Carnegie Mellon grabs robot car racing flag, $2 million

Carnegie Mellon's Tartan Racing team won first place and $2 million in the DARPA Urban Challenge this past weekend. The field of 11 autonomous vehicles was pitted against each other on a course of suburban/urban roadways.

After reviewing judges' scorecards overnight, DARPA officials concluded that Carnegie's Boss, a robotized 2007 Chevy Tahoe, followed California driving laws as it navigated the course and that it operated in a safe and stable manner.

Surprisingly, many of the robots made good decisions, said DARPA Director Tony Tether. That meant speed became the determining factor, Tether said, and Boss was the fastest of the competitors by a large margin.

Boss averaged about 14 MPH over approximately 55 miles, finishing the course about 20 minutes ahead of the second-place finisher, Stanford. Virginia Tech took third.

According to a report in The Register, in two years, the university teams have been the ones to show the most progress in these DARPA contests. Boosted by millions of dollars in government and corporate aid, the academics have crafted systems that can share the road with human drivers.

The robots know how to take their turn at a four-way stop. They know how to follow traffic laws such as flashing their indicators when passing a slower car, and they can, for example, mimic the task of taking off from a garage to pick up a jug of milk and then return home.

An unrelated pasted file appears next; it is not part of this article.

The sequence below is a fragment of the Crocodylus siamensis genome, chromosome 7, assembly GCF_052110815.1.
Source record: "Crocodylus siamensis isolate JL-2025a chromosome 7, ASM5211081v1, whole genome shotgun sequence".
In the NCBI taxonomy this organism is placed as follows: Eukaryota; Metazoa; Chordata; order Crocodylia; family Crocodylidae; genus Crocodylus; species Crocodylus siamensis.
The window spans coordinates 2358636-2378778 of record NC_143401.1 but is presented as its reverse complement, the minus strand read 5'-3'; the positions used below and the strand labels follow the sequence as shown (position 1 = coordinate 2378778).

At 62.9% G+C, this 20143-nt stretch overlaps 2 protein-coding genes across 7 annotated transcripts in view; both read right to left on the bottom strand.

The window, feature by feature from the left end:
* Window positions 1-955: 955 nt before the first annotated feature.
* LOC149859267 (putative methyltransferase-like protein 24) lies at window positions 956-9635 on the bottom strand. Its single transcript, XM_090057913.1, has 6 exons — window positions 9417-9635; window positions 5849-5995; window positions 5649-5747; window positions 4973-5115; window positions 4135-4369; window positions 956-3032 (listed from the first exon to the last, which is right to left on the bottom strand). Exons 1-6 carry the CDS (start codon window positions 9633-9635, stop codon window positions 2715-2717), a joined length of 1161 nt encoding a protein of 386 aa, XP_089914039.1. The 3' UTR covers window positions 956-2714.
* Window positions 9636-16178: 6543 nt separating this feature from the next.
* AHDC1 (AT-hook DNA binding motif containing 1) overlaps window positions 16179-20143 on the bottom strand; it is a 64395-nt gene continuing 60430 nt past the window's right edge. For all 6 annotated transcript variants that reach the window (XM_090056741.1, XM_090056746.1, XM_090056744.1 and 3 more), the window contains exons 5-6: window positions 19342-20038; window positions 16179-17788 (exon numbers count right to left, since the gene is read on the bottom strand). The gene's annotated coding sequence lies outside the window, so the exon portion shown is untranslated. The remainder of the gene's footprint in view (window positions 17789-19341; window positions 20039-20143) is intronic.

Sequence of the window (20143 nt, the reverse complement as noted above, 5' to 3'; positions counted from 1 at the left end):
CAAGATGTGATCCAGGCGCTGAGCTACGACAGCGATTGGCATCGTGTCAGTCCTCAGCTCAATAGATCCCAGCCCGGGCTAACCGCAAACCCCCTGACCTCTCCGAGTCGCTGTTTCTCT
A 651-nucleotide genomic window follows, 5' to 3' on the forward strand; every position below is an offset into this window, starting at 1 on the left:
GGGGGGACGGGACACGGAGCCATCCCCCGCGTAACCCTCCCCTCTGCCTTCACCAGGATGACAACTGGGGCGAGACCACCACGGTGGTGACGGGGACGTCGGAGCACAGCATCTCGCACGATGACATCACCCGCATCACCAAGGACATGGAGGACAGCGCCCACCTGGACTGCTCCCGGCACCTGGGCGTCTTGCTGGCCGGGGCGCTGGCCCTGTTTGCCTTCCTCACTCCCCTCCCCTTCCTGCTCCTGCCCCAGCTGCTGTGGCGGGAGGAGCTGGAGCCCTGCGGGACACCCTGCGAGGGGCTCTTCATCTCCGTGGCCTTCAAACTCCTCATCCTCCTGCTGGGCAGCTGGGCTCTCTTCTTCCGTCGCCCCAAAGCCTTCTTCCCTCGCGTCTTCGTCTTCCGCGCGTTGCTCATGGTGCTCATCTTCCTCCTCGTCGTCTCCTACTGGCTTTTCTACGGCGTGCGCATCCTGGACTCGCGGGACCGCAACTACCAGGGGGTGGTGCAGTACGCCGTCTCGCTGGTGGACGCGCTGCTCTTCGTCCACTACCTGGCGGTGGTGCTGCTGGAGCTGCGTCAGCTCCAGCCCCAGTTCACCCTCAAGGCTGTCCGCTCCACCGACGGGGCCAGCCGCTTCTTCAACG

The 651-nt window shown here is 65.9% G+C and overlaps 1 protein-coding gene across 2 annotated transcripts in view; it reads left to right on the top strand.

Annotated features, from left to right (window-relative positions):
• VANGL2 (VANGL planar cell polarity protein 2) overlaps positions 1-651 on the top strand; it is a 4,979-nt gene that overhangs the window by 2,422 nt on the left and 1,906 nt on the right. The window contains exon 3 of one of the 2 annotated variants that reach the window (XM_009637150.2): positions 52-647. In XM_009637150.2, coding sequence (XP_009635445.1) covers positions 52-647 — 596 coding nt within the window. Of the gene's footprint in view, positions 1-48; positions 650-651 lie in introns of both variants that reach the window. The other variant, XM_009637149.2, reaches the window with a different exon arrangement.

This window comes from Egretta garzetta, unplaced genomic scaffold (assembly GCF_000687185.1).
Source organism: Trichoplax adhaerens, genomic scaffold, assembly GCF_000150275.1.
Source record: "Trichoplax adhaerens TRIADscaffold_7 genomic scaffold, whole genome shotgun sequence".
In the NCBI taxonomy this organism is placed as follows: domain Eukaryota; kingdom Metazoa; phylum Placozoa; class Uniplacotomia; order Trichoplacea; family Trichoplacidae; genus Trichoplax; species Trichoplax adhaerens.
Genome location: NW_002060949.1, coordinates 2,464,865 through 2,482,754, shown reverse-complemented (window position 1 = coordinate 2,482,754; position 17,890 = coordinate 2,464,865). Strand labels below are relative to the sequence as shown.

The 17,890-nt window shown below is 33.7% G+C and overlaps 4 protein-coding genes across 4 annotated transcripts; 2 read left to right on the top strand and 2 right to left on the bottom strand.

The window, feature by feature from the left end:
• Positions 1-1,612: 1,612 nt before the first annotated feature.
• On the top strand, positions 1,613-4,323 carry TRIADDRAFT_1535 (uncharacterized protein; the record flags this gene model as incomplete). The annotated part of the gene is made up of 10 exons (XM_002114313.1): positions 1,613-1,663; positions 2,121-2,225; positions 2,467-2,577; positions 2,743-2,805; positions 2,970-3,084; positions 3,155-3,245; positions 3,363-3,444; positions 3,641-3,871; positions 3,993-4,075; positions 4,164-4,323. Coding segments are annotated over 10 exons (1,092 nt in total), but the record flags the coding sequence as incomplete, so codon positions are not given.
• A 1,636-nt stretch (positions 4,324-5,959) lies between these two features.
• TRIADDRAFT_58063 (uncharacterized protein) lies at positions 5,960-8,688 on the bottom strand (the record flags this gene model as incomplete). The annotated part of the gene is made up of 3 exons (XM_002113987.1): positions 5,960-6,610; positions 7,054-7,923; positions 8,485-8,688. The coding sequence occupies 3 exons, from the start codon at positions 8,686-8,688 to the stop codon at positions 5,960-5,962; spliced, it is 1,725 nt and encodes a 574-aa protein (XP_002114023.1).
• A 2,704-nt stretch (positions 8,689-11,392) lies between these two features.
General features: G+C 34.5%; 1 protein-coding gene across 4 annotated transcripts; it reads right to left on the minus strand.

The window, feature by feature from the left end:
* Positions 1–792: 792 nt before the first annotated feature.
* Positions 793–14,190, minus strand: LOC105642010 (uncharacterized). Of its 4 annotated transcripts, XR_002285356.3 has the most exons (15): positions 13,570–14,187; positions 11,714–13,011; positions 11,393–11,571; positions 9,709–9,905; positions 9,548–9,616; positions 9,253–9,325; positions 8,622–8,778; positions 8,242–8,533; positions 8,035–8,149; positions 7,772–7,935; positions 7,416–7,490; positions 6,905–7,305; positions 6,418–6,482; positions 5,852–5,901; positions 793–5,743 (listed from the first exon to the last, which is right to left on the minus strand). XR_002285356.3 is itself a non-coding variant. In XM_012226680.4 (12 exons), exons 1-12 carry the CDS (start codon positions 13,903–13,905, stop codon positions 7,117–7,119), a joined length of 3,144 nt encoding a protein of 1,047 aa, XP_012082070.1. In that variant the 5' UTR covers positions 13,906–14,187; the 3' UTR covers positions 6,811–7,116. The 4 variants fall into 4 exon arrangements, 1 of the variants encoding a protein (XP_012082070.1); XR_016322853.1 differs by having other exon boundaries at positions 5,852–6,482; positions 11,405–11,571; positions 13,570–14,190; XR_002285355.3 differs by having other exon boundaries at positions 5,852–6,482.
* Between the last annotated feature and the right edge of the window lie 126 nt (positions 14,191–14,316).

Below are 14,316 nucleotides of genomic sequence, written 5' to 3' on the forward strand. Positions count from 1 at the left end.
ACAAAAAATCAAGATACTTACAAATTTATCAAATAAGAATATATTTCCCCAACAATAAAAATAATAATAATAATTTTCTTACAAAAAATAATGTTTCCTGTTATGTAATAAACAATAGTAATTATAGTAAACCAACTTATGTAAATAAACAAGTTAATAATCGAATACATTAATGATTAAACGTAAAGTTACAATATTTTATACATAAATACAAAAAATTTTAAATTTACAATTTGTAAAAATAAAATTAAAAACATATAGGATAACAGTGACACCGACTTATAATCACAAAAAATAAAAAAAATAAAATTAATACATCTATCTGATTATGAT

Would these robots fare well on the busy streets of a real city? No. In fact, even the winning teams suffered from the repeated stops and starts generated by confusion. Some cars would perform great, weaving through one way streets and intersections only to come to a complete halt in the middle of an open road, the Register stated.

While an urban application may be attractive, DARPA says its third-annual Urban Challenge program has the goal of developing technology that will keep soldiers off the battlefield and out of harm's way.

The Urban Challenge features autonomous ground vehicles maneuvering in a mock city environment, executing simulated military supply missions while merging into moving traffic, navigating traffic circles, negotiating busy intersections, and avoiding obstacles. The machines must also handle parallel parking and intersections with two- and four-way stops - situations that can confound many human driven vehicles.

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Copyright © 2007 IDG Communications, Inc.

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